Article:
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June 03, 1982 - Image 2

Resource type:
Michigan Daily, 1982-06-03

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Page 2-Thursday, June 3, 1982-The Michigan Daily
Judge backs
Princeton in
plagiarism ease

TRENTON N.J. (AP)- Princeton
University is entitled to block a senior
from graduating with her class next
week because she plagiarized portions
of a Spanish term paper, a judge ruled
"I personally wish Princeton Univer-
sity had reviewed this case with a
greater measure of humanity," said
Superior Court Judge William Dreier.
"I, however, cannot mandate com-
DREIER SAID "judicial restraint"
forbids him from interfering with the
university's decision to withhold
Gabrielle Napolitano's diploma for one
Napolitano had claimed the punish-
ment was too harsh and filed a lawsuit
to obtain her diploma with 1,029 other
underclassmen next Tuesday.
"Private institutions must remain
free of inordinate governmental-in
this case, judicial-control," the judge
NATHAN Edelstein, attorney for the
21-year-old English major from Stam-
ford, Conn., said he wo ild confer with
his client before deciding whether to
appeal the ruling to the Appellate
Division of Superior Court.
During the two-hour hearing,
Napolitano remained silent and slowed
little emotion. She refused to comment
after the ruling as she left the cour-
thouse with her parents.
The university's disciplinary com-
mittee recommended withholding

Napolitano's degree after ruling twice
that she plagiarized portions of a 12-
page Spanish term paper. The commit-
tee reaffirmed its findings after Dreier
asked them to review the case. Univer-
sity President William Bowen upheld
that decision twice, the latest time on
EDELSTEIN claimed his client had
not intended to deceive her Spanish
professor and that her lack of reference
to "secondary source" material in the
12-page paper was inadvertent.
According to the testimony, the
disciplinary committee did not contest
Napolitano's otherwise outstanding
academic record. The English major
says she has a 3.7 cumulative grade-
point average, was nominated for a
Rhodes scholarship and hopes to at-
tend law school.
In a review of previous disciplinary
cases involving alleged plagiarism,
Edelstein noted penalties ofaten were
less severe.1
But William Brennan III, the univer-
sity's attorney, described Napolitano's
paper as "riddled with plagiarism" and
as a "deliberate act to defraud"
Spanish professor Sylvia Molley.
Brennan noted that Napolitano could
have been suspended and forced to
repeat the second semester of her
senior year. He also dismissed
Edelstein's arguments that Napolitano
was under considerable academic
pressure when the paper was written.

The weather
Some scattered clouds will stumble into town today. Besides that, the
outlook is pleasant and clear, with temperatures in the lower 70s. Q
A LTHOUGH ALMOST every student complains sometime about bad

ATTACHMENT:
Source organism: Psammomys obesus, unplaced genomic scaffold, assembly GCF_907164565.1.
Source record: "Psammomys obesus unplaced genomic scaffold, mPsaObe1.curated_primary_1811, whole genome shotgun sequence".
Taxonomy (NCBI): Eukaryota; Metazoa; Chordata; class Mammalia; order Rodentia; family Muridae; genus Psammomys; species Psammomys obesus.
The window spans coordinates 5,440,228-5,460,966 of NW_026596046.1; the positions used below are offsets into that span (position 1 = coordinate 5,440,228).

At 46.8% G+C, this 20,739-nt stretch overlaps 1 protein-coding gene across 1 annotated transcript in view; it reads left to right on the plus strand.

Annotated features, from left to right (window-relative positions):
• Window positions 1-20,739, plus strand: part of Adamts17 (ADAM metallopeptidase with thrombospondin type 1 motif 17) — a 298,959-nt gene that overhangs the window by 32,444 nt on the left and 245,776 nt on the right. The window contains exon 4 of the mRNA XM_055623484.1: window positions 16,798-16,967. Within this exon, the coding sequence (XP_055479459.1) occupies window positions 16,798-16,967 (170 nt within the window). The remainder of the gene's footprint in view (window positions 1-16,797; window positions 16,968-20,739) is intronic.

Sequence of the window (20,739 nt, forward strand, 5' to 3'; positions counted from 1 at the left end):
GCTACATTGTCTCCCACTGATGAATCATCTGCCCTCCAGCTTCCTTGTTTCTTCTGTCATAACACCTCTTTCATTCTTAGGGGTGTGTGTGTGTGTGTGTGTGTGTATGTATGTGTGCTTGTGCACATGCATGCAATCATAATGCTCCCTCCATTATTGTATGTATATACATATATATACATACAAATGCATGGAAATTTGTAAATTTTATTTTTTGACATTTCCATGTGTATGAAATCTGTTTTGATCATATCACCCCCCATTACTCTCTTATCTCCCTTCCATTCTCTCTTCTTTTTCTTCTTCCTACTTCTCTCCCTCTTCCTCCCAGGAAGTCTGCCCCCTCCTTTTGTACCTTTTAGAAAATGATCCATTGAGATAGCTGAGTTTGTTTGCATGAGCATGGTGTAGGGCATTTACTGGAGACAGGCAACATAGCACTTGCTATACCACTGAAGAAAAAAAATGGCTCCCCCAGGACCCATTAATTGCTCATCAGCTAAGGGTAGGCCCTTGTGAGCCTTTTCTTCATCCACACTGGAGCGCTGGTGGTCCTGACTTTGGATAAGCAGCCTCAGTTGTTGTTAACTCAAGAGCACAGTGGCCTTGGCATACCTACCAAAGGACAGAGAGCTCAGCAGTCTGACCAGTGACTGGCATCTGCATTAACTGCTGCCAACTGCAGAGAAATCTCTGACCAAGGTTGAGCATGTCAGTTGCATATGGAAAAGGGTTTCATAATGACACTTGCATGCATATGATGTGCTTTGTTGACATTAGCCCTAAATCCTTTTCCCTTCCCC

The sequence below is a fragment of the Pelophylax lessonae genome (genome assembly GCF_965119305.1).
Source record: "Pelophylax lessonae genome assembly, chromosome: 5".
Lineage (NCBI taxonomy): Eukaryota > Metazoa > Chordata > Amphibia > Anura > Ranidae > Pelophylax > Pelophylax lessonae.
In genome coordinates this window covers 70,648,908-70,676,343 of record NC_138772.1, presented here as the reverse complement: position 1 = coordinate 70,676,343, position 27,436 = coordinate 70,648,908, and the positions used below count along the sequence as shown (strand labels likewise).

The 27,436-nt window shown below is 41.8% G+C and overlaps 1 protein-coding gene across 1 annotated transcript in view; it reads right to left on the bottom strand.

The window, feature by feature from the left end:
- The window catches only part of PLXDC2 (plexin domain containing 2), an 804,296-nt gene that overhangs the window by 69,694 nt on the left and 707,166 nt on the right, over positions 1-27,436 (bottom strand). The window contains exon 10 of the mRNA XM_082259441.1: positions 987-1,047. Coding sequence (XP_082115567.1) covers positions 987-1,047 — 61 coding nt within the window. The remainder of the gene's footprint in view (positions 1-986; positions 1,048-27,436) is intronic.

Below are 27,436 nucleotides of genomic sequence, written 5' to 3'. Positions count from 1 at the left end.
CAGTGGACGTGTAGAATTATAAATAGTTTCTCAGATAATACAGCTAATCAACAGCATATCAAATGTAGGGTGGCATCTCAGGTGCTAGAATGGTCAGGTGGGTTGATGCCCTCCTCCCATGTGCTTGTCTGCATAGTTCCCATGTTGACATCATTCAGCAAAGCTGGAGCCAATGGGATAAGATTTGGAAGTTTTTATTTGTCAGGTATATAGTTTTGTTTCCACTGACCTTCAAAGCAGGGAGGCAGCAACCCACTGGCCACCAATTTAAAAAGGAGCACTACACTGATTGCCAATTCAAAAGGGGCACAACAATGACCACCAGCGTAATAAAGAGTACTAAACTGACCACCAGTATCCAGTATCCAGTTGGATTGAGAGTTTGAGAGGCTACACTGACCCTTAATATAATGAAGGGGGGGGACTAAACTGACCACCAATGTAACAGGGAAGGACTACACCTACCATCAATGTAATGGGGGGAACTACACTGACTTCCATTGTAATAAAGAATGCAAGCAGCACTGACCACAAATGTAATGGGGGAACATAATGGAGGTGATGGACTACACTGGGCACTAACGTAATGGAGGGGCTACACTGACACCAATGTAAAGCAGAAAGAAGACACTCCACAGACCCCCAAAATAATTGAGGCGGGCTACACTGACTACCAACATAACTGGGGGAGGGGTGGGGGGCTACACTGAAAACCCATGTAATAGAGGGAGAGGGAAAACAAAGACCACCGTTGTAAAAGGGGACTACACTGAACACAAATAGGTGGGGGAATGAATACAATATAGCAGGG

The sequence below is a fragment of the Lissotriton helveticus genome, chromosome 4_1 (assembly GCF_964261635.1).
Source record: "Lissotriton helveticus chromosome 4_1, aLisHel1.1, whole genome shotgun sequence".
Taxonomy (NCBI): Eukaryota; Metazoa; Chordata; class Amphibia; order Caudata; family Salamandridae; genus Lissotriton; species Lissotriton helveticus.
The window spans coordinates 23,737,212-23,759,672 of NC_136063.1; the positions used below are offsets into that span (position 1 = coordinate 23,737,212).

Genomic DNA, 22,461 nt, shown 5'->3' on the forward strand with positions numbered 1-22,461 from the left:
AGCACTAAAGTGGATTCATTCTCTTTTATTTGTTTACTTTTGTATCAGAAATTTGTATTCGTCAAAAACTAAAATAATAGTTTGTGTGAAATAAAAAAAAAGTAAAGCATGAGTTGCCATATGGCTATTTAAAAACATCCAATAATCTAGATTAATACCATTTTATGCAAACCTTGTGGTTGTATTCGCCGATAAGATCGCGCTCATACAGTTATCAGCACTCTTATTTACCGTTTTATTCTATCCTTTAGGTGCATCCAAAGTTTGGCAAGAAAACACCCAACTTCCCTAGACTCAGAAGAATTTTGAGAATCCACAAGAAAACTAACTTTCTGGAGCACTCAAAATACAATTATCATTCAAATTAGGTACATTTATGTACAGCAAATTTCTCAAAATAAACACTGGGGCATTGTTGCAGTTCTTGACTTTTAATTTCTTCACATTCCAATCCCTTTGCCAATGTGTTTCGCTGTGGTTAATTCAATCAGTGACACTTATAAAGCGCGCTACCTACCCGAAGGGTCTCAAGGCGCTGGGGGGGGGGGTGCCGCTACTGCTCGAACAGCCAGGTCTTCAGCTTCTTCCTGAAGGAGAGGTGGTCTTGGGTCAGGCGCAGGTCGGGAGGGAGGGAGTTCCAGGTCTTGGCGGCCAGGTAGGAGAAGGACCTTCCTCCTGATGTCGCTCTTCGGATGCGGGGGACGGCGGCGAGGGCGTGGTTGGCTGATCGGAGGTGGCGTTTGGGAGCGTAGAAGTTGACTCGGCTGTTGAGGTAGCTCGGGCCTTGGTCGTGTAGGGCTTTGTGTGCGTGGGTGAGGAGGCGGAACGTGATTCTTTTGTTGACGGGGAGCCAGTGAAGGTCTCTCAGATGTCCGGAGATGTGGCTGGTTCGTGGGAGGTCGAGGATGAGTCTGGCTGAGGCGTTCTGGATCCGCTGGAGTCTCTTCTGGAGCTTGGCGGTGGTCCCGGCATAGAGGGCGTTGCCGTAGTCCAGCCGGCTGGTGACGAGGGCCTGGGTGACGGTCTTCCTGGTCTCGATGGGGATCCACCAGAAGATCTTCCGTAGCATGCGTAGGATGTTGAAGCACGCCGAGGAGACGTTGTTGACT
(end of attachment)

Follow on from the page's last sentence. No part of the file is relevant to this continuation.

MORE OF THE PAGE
school lunches, pupils in Oakland, Maine; have a legitimate gripe.
Operating on the theory that what students don't know won't hurt them, ad-
ministrators admit they frequently dish up moose meat in school lunches
without telling students. School superintendent Ralph Atwood said his
district has served moose for years, but students aren't told because they
might get upset. The moose, killed in accidents or by poachers, are ground
up and served in casseroles. School officials clain the critters provide good
lean meat with no fat. One healthy moose can feed 2,000 students, they.add.
Children, whose associations to moose are limited to Bullwinkle, reportedly
are less than pleased with the menu disclosure. Q
Mail order wasps
ANYONE WHO has some live wasps just sitting around the house
can send them right away to Cornell University and receive a free
pound of honey. Researchers at the university recently offered the unusual
swap in an effort to obtain wasps for a research project. "The public respon-
se has been overwhelming," said Kenneth Ross, a graduate student involved
in the project, who reported that thousands of wasps have Been mailed in.
Ross said wasps are easy to collect this time of year, especially around pic-
nic tables, where they are attracted to hamburger, hot dogs and other edible
treats. Seems like you catch more wasps with honey than with vinegar.EQ
CFT - Walkabout, 3:30 & 7:15 p.m., Don't Look Now, 5:15 and 9 p.m.,
Michigan Theater.
Cinema Guild - Picnic, 7:30 p.m., Of Human Bondage, 9:35 p.m., Lurch.
Canterbury Loft - "No Exit," 8p.m., 332 S. State.
School of Nursing - Elizabeth Kubler-Ross, "On Death and Dying," 6
p.m. to 10 p.m., Metro Airport Hilton Inn.
Ark - Benefit concert for Amnesty International featuring Sandor
Slomovitz, 9 p.m., 1421 Hill.
Department of Theatre and Drama - "Androcles and the Lion," 8 p.m.,
Mendelssohn Theater.
Intervarsity Christian Fellowship - meeting, 7p.m., 2003 Angell.
Ann Arbor Support Group for FLOC - meeting, 7 p.m., 308 E. William.
Folk Dance Club - ballroom dancing, 7 p.m., League.
To submit items for the Happenings Column, send them in care of
Happenings, The Michigan Daily, 420 Maynard St., Ann Arbor, MI. 48109.
The Michigan Daily

tr the'
! /


Vol. XCII, No, 21-S
Thursday, June 3, 1982.
The Michigan Daily is edited and
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